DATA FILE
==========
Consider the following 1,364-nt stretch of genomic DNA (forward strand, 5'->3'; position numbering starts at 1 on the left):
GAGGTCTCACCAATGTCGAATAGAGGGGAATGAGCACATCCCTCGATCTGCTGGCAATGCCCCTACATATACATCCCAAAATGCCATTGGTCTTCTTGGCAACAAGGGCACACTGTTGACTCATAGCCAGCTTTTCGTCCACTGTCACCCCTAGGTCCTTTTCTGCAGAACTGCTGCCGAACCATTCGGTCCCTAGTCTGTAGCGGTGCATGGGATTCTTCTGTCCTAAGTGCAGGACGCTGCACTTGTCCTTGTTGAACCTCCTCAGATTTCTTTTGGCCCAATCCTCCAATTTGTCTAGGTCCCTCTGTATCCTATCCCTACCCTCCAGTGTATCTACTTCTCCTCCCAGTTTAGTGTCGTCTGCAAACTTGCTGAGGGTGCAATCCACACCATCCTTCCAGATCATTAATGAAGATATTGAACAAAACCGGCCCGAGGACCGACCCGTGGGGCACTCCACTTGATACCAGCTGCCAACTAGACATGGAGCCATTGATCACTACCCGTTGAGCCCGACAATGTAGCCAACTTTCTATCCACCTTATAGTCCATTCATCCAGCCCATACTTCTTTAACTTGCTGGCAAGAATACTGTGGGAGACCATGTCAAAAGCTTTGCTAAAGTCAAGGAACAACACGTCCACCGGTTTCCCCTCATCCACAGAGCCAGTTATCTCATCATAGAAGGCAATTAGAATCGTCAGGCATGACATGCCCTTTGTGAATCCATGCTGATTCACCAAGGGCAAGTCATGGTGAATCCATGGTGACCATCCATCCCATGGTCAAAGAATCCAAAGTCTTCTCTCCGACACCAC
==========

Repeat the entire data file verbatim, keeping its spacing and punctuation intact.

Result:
Consider the following 1,364-nt stretch of genomic DNA (forward strand, 5'->3'; position numbering starts at 1 on the left):
GAGGTCTCACCAATGTCGAATAGAGGGGAATGAGCACATCCCTCGATCTGCTGGCAATGCCCCTACATATACATCCCAAAATGCCATTGGTCTTCTTGGCAACAAGGGCACACTGTTGACTCATAGCCAGCTTTTCGTCCACTGTCACCCCTAGGTCCTTTTCTGCAGAACTGCTGCCGAACCATTCGGTCCCTAGTCTGTAGCGGTGCATGGGATTCTTCTGTCCTAAGTGCAGGACGCTGCACTTGTCCTTGTTGAACCTCCTCAGATTTCTTTTGGCCCAATCCTCCAATTTGTCTAGGTCCCTCTGTATCCTATCCCTACCCTCCAGTGTATCTACTTCTCCTCCCAGTTTAGTGTCGTCTGCAAACTTGCTGAGGGTGCAATCCACACCATCCTTCCAGATCATTAATGAAGATATTGAACAAAACCGGCCCGAGGACCGACCCGTGGGGCACTCCACTTGATACCAGCTGCCAACTAGACATGGAGCCATTGATCACTACCCGTTGAGCCCGACAATGTAGCCAACTTTCTATCCACCTTATAGTCCATTCATCCAGCCCATACTTCTTTAACTTGCTGGCAAGAATACTGTGGGAGACCATGTCAAAAGCTTTGCTAAAGTCAAGGAACAACACGTCCACCGGTTTCCCCTCATCCACAGAGCCAGTTATCTCATCATAGAAGGCAATTAGAATCGTCAGGCATGACATGCCCTTTGTGAATCCATGCTGATTCACCAAGGGCAAGTCATGGTGAATCCATGGTGACCATCCATCCCATGGTCAAAGAATCCAAAGTCTTCTCTCCGACACCAC